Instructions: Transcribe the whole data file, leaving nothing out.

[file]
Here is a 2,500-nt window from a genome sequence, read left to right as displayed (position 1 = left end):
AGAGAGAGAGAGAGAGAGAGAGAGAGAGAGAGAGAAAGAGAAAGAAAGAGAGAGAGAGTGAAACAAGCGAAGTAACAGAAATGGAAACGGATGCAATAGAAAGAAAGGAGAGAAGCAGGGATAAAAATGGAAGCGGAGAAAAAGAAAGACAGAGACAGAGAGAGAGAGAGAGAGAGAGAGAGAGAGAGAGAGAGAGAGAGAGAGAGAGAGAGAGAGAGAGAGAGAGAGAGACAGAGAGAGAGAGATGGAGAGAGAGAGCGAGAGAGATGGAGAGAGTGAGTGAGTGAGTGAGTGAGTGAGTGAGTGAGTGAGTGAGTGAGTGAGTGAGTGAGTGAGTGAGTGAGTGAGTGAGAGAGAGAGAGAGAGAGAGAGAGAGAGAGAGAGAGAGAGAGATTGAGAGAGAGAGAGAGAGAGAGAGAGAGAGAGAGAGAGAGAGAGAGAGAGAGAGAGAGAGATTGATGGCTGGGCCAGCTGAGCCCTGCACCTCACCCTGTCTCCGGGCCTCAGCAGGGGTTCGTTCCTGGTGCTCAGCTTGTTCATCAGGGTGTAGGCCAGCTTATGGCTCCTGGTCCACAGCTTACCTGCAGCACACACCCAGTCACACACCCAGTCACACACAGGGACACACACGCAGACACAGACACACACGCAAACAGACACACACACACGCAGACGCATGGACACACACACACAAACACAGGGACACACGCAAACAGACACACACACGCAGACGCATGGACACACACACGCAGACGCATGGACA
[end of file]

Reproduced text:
Here is a 2,500-nt window from a genome sequence, read left to right as displayed (position 1 = left end):
AGAGAGAGAGAGAGAGAGAGAGAGAGAGAGAGAGAAAGAGAAAGAAAGAGAGAGAGAGTGAAACAAGCGAAGTAACAGAAATGGAAACGGATGCAATAGAAAGAAAGGAGAGAAGCAGGGATAAAAATGGAAGCGGAGAAAAAGAAAGACAGAGACAGAGAGAGAGAGAGAGAGAGAGAGAGAGAGAGAGAGAGAGAGAGAGAGAGAGAGAGAGAGAGAGAGAGAGAGAGACAGAGAGAGAGAGATGGAGAGAGAGAGCGAGAGAGATGGAGAGAGTGAGTGAGTGAGTGAGTGAGTGAGTGAGTGAGTGAGTGAGTGAGTGAGTGAGTGAGTGAGTGAGTGAGTGAGTGAGAGAGAGAGAGAGAGAGAGAGAGAGAGAGAGAGAGAGAGAGATTGAGAGAGAGAGAGAGAGAGAGAGAGAGAGAGAGAGAGAGAGAGAGAGAGAGAGAGAGAGATTGATGGCTGGGCCAGCTGAGCCCTGCACCTCACCCTGTCTCCGGGCCTCAGCAGGGGTTCGTTCCTGGTGCTCAGCTTGTTCATCAGGGTGTAGGCCAGCTTATGGCTCCTGGTCCACAGCTTACCTGCAGCACACACCCAGTCACACACCCAGTCACACACAGGGACACACACGCAGACACAGACACACACGCAAACAGACACACACACACGCAGACGCATGGACACACACACACAAACACAGGGACACACGCAAACAGACACACACACGCAGACGCATGGACACACACACGCAGACGCATGGACA